It was a Mexican-Puerto Rican war between undefeated Abe Lopez and Boricua Jorge Diaz and fun while it lasted. Lopez got the technical knockout win but Diaz showed heart on Thursday.
Before a sold out crowd at Belasco Theater featherweight contender Lopez (19-0-1, 14 Kos) showed why he’s undefeated but New Jersey’s Diaz (18-4-1, 10 Kos) made him earn it each and every round. The crowd was pleased by the mini war.
“I thought Diaz was a tough fighter. He took a lot of punishment from me and that was the plan from the beginning, to put on a lot of pressure,” said La Puente, Calif.’s Lopez. “I was looking for the knockout but he was very resilient.”
Lopez emerged in the first round like gangbusters as Diaz opened up too. After several robust exchanges down went Diaz from a short right hand. Apparently his right knee touched the canvas and referee Jack Reiss ruled it a knockdown.
In the second round a stiff left jab and left hook seemed to stagger Diaz and it looked like it might be a short fight. No such thing. The Puerto Rican fighter simply gritted his teeth and the war was resumed.
“I went in there confident. In the first round, I tried to maintain my distance, focusing on jabbing. As the rounds evolved, his strength was a bit overwhelming,” said Diaz of New Brunswick. “I tried to land punches but he caught them and was hurting me with his shots. That skinny guy is strong.”
Lopez was landing flush combinations repeatedly but nothing seemed to faze Diaz. He kept moving around circling slowly and attacking suddenly. He wasn’t there to survive, he was there to win.
Diaz landed big punches and took big punches and though Lopez seemed the bigger and stronger fighter, it simply wasn’t an easy fight for the undefeated Lopez. In round seven Diaz had his best round and connected with a pretty right uppercut/left hook that was pretty to see. Lopez didn’t blink. But Diaz won that round.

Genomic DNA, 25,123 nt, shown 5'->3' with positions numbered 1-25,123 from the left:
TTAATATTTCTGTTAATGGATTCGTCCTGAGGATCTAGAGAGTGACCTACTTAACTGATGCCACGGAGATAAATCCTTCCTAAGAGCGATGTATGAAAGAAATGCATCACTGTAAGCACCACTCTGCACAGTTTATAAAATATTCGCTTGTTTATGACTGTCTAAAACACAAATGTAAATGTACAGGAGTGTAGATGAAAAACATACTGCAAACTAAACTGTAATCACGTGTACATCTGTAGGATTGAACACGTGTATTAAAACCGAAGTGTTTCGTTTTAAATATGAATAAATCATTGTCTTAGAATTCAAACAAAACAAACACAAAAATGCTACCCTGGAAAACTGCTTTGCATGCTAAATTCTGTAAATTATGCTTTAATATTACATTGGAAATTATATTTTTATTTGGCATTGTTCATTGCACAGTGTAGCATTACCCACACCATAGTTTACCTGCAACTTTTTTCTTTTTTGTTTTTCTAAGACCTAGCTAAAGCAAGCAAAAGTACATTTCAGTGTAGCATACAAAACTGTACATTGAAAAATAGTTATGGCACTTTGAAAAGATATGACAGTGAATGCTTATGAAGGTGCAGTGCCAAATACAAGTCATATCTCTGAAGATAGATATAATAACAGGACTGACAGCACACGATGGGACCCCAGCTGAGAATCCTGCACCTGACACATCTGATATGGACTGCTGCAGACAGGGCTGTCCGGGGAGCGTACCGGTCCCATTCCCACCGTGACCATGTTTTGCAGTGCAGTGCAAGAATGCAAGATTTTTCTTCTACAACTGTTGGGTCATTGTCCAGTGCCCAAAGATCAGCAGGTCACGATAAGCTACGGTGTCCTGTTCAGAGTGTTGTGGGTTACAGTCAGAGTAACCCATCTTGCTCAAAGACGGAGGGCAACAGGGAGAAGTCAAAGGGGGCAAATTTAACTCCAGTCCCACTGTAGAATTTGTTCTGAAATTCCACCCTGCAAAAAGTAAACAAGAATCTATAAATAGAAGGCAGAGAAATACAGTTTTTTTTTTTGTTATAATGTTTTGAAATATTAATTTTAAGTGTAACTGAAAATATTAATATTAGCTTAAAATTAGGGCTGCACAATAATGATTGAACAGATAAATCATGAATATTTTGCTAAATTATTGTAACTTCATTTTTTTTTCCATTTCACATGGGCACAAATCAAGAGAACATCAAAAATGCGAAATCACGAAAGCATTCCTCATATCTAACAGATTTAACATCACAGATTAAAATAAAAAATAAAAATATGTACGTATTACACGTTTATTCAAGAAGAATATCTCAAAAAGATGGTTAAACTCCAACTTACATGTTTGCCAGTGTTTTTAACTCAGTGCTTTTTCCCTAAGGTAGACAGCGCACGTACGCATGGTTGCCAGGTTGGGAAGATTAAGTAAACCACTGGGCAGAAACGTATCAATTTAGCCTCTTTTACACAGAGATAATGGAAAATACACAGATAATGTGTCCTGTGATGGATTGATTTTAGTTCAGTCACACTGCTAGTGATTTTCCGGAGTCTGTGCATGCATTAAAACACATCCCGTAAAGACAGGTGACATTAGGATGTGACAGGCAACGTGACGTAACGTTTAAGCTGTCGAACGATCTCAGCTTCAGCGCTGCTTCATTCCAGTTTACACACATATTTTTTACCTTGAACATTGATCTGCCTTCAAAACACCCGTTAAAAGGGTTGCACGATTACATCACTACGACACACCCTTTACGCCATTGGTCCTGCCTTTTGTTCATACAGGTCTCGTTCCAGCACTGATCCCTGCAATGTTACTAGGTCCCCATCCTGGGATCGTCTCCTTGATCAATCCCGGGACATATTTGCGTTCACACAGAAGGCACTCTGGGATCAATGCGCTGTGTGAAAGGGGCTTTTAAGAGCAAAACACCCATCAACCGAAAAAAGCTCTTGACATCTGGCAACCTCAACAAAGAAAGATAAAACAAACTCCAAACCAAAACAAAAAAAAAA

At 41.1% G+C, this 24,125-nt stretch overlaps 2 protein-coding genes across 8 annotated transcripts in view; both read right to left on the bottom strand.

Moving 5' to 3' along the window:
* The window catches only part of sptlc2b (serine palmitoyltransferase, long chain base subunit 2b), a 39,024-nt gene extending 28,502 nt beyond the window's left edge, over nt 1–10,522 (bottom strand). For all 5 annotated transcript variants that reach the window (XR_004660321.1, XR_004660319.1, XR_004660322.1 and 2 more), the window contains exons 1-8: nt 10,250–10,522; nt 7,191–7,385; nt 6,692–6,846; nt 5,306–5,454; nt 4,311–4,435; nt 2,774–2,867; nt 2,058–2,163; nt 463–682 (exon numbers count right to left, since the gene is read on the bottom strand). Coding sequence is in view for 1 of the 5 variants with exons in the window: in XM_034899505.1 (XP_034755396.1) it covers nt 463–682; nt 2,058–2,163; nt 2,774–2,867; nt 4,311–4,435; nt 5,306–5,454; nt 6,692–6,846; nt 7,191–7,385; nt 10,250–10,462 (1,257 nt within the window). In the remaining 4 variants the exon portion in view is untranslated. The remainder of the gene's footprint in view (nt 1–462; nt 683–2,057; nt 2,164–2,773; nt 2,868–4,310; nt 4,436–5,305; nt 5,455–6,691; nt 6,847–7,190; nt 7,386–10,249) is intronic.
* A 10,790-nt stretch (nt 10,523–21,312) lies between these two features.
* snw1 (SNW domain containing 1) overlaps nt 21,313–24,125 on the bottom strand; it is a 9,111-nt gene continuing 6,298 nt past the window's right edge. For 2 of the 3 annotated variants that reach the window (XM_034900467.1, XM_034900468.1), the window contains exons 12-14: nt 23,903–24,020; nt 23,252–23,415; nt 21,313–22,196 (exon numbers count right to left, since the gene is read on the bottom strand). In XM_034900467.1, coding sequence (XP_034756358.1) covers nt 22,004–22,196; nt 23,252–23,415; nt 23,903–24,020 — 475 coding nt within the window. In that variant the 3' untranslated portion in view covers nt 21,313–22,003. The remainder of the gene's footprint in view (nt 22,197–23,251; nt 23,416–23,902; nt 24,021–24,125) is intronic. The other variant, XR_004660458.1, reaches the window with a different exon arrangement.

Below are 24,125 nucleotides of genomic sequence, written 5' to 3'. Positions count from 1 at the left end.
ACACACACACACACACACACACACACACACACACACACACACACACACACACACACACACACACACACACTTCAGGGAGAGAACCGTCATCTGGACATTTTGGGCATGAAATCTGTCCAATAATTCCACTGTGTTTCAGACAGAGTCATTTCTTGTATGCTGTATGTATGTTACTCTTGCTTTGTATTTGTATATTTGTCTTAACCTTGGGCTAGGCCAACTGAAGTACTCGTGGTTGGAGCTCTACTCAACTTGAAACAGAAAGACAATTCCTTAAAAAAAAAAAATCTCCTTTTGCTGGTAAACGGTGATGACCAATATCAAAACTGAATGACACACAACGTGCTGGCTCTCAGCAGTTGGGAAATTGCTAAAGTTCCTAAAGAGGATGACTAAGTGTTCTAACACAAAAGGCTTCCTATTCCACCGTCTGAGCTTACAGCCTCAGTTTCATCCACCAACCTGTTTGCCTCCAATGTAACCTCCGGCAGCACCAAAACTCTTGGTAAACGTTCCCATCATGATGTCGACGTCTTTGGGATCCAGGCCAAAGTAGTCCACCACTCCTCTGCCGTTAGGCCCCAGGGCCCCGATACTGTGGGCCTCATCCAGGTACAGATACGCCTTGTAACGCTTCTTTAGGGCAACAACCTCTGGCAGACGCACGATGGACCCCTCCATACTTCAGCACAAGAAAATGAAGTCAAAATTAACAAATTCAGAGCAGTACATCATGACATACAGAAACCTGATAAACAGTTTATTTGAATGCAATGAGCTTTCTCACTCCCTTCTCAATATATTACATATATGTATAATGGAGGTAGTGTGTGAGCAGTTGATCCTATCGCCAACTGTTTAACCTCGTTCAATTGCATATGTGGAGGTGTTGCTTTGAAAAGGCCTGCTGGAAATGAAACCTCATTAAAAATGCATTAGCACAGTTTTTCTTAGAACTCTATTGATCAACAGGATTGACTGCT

It must have awakened Lopez because in the eighth round he erupted from his corner and unleashed several barrages to the head and body. In round nine he repeated the attack and at the completion of the round Diaz’s corner stopped the fight. Lopez was declared the winner by technical knockout.
“It was very exciting. I felt very emotional that I was fighting in my backyard for all my friends and family,” Lopez said.
In the semi-main event East L.A.’s Roy Tapia (11-0-2, 6 Kos) walked through Tijuana’s Juan Luis Hernandez (18-6-1, 9 Kos) and loaded up with his punches from the first round. By the second round it was apparent that Tapia was not looking to win by decision but he was telegraphing his punches. He cut down on the length of his punches and caught Hernandez with a double right cross. The first one missed but the second connected solidly and down went Hernandez. In the third round a Tapia counter left hook staggered Hernandez who tried punching to the groin to no avail. Tapia caught the Tijuana fighter perfectly with a left hook and down went Hernandez for good at 1:49 of round three.
San Antonio’s Hector Tanahara (1-0) stopped southpaw Thomas De Leon (0-3) at 1:14 of the first round. De Leon had a weird stance and seemed to trip repeatedly over the right-handed Tanahara’s left every time they came close. A right hand delivered from distance floored De Leon. He beat the count and was met with a lead right cross that slammed into his forehead. The super lightweight fight was stopped at 1:14 of the first round.
East L.A.’s Jonathan Navarro (1-0) blasted out Andrew Gomez (0-2) of Galveston, Texas in one round. A sizzling combination followed by a left floored the smaller Gomez. He got up and was met with a right anchor punch that left him immobilized. Navarro showed speed and way too much power for Gomez who was simply out-gunned in the super lightweight match. The end came at 1:03 of the first round.
Francisco Ochoa of L.A. knocked down Marquis Pierce of Newark with a three punch combination in the second round of their lightweight match. Pierce was battered by the faster and taller Ochoa and the fight ended at 30 second of the second round.
East L.A.’s Pablo Rubio (2-0, 2 Kos) had an eight-inch height advantage and used it to stop Tijuana’s muscular but diminutive Martin Regalado (0-1) at 31 seconds into round four. Rubio, a very tall super bantamweight, floored Regalado with a left-right combination in the second round. Then blew his load for the next two rounds. No matter, Rubio pounced on Regalado in the fourth round and landed the same left-right combination that forced referee Zach Young to halt the match.
San Antonio’s Joshua Franco won his pro debut against Tijuana’s Temoatzin Landeros (0-2) but it wasn’t easy. Each round was competitive with Franco showing better speed and Landeros showing some defense and bigger punches. It was Franco’s footwork and ability to land combinations that proved the difference in winning by split decision 40-36, 39-37 and 36-40 for Landeros.
“Fighting at the professional level is very different from being an amateur,” said Franco. “As the fight progressed I felt stronger and found my rhythm.”
Photos Credit: Tom Hogan – Hoganphotos/Golden Boy Promotions